Do you want the good news, or the bad news 1st? It’s always the question, and we’ve heard this since we were kids.
Since 90% of us say give me the bad news first, and then soften the blow with the good news, that’s how this report will roll.
The worst news is the Crooked River is going to 10 cubic feet per second on 9/15/22
The press release I read talks nothing about the Habitat Conservation Plan that is in place to assure at least 50 cfs for the river and everything that relies on it’s survival. I hope planners and conservation groups are working on getting back to 50 soon.
Our stance at the Fly Fisher’s Place will be to rest the river and the fish and not put any additional stress on their existence until the water levels pop up to at least 50 cfs. We encourage others to do the same.
The other bad news is the Cedar Creek Fire has closed the Cascade Lakes Highway, meaning access to Hosmer, Elk Lake, Lava Lake, Little Lava, the Upper Deschutes Headwaters to Crane Prairie, Cultus and Little Cultus Lakes, Crane Prairie and Wickiup Reservoirs, Davis Lake and I believe both North and South Twin Lakes remain inaccessible to the public due to Fire Fighting efforts and public safety.
One small silver lining is that the fire has not reached ANY of these places. Yep, it is close to some of these iconic waters, and winds coming up strong from the “wrong direction” could change this in a day. Cross your fingers because that fire turned into a monster in the last few days.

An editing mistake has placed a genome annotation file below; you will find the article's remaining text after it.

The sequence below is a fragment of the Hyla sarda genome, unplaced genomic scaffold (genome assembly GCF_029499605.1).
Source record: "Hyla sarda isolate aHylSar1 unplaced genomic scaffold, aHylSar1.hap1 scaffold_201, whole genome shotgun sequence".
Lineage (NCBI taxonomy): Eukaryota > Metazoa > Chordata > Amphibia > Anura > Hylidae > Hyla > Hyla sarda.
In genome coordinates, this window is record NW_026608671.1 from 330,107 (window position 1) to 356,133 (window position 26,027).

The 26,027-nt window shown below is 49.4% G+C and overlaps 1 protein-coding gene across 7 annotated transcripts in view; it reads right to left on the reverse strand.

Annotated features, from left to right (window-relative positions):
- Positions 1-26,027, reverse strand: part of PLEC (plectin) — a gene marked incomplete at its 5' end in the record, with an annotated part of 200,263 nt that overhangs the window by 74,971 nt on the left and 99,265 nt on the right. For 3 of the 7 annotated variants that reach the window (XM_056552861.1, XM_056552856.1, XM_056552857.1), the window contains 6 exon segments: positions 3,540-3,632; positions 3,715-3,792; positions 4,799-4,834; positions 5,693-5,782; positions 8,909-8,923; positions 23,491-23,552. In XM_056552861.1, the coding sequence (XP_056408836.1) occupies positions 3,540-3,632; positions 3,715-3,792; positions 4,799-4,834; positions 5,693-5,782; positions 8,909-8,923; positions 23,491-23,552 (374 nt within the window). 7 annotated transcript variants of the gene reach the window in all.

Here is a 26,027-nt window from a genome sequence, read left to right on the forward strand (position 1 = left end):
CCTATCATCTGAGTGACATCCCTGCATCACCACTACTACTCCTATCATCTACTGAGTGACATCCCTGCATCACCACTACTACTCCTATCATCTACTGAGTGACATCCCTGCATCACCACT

Enough bad news there, so let’s move on to the good news.
It looks like the ODFW is going to keep the Deschutes Steelhead season OPEN all year.
I will remind you that wild fish are scarce, and mega important. I think every steelhead angler had a responsibility to land them and release them with the utmost care. This includes using a rod strong enough to fight them quickly. Using a tippet that allows them to be turned and pulled in to the net. Yes, use a net. A big one with rubber netting to protect the fish and keep them in the water. NEVER pull the fish on the shore and NEVER bring the fish into the shallow rocks. Important studies have shown that fish thrashing in the rocks usually don’t survive the release and die later. A net is the way to combat that. Barbless hooks of course. We are getting the privilege to fish for these magnificent fish again this season. Treat it as such. Keep ’em wet.
The Newberry Caldera Lakes are fishing well and there is no fire threat at either East Lake or Paulina Lake. I was on both lakes this week and on Wednesday we found some end of season Callibaetis action on emergers, adults and nymphs. I heard that on Thursday, Friday and Saturday the callibaetis hatch was pretty non-existent. Tonn and Steve were up guiding and freinds Seth and Amber wading the edges yesterday all commented on a slower few days. Of course we are getting to the end of callibaetis hatch season on all the lakes. But I also wonder if the full moon played some part in this? And the weird weather of the last few days….
Paulina was really quite good Thursday, with fish coming to a Century Drive Midge emerger (red #16) and an Upright Rusty Spinner #16 good in the morning before the breeze came up. After that we switched to Beetles and found a lot of fish looking up all day for them. We got a few take downs on Chironomids and some willing participants to a Rust Leech on Camo Lines.
This week I plan to be on Paulina Monday, Friday and Saturday because I like the trend I saw.
For the Metolius report I am simply going to copy what I wrote just a few days ago, as it is as relevant today as it was on Tuesday when I wrote it.
It is with great pleasure we can say the fall green drakes (#10 primarily) and flav’s (#12-14)have begun. You’ll find these 2 large mayflies hatching sometime between 2 pm and 5 pm most days for the next 4 weeks or longer. Emergers and Duns will serve you well.